Towards the end of 1913, ships as eagerly awaited as the Aurora arrived to huge rejoicing. The passage of Australia’s naval fleet through Sydney Heads on 4 October was greeted as the highlight of the year: a sign not only of national maturity, but also of the capacity to fight a feared invasion from the north. Australia’s defence preparations are the subject of this section of the exhibition, and visitors will discover how the arms race in Europe and fears that Britain would not be able to defend Australia, should war come to our region, were major concerns.
The final section of the exhibition gives visitors a chance to visit the cinema. Film, as Jill Matthews writes in her essay for the Glorious Days: Australia 1913 book, was born modern, and crowds eagerly embraced the opportunity cinema provided to view distant places and international events, and engage emotionally in comedies, dramas and morally uplifting entertainments. As with film screenings in 1913, visitors will see newsreel footage followed by longer selections from popular films. These include The Sick Stockrider, based on Adam Lindsay Gordon’s poem of the same name, and Quo Vardis?, an Italian film whose epic historical narrative and, for the time, spectacular special effects prefigure an approach that continues to appeal to audiences today.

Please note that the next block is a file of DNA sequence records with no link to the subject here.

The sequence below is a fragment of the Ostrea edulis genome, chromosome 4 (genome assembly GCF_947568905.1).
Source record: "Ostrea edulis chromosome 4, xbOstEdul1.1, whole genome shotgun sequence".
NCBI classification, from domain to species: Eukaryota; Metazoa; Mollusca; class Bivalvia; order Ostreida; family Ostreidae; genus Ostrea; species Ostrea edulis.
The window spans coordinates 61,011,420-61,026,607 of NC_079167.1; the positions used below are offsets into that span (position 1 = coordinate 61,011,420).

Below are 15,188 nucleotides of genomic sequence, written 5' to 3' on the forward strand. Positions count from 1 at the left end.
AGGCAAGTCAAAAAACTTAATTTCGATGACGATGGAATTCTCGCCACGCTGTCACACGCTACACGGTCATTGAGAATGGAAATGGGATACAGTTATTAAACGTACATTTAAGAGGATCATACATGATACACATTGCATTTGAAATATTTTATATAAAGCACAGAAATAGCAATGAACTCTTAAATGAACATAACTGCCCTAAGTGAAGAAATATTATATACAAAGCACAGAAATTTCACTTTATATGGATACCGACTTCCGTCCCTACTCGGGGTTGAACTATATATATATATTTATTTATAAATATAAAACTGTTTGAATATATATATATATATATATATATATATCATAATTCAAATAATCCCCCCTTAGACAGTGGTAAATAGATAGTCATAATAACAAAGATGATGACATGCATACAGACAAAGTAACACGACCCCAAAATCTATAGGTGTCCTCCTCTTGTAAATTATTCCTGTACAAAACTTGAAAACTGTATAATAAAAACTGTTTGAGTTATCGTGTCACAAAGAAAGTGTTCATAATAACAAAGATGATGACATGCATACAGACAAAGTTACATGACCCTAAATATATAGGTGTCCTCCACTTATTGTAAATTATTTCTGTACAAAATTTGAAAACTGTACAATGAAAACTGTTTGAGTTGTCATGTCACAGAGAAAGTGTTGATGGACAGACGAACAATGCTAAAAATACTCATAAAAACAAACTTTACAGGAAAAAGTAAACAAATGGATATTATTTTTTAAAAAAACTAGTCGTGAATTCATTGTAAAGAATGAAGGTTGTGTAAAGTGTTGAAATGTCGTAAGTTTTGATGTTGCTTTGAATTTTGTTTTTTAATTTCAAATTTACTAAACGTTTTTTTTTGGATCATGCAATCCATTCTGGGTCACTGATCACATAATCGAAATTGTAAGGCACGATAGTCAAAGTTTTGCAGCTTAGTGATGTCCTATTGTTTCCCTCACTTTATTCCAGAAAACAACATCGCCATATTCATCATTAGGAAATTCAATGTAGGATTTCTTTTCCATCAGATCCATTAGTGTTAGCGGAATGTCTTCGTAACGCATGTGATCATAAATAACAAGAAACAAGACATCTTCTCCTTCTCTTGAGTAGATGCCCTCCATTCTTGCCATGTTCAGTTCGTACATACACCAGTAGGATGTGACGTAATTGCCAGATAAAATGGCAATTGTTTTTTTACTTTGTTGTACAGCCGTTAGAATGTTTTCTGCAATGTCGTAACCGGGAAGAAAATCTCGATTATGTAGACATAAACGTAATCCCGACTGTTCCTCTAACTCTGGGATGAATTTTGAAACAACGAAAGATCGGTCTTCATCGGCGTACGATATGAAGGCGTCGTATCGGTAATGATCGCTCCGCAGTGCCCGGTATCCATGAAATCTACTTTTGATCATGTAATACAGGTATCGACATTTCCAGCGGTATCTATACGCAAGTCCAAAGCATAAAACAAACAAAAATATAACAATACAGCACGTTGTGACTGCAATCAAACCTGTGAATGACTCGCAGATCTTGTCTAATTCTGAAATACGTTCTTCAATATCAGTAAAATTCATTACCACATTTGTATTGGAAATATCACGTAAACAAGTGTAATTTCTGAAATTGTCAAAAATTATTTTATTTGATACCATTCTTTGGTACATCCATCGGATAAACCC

Also sure to capture the modern imagination are the toys on display. Training for their future roles began early for young Australians a century ago, and toys and costume played an important part. The lead soldiers and tin toys, the board games and a 1913 doll are of the kind that our grandparents and great grandparents played with. The emphasis on having fun that was such a feature of 1913 is recaptured in the exhibition with a funfair photography booth and other activities for children to enjoy.
Achievements and ambitions that have been overshadowed for nearly a century by the outbreak of the Great War can be rediscovered in Glorious Days: Australia 1913.
Glorious Days: Australia 1913 will be on display at the Museum until 13 October.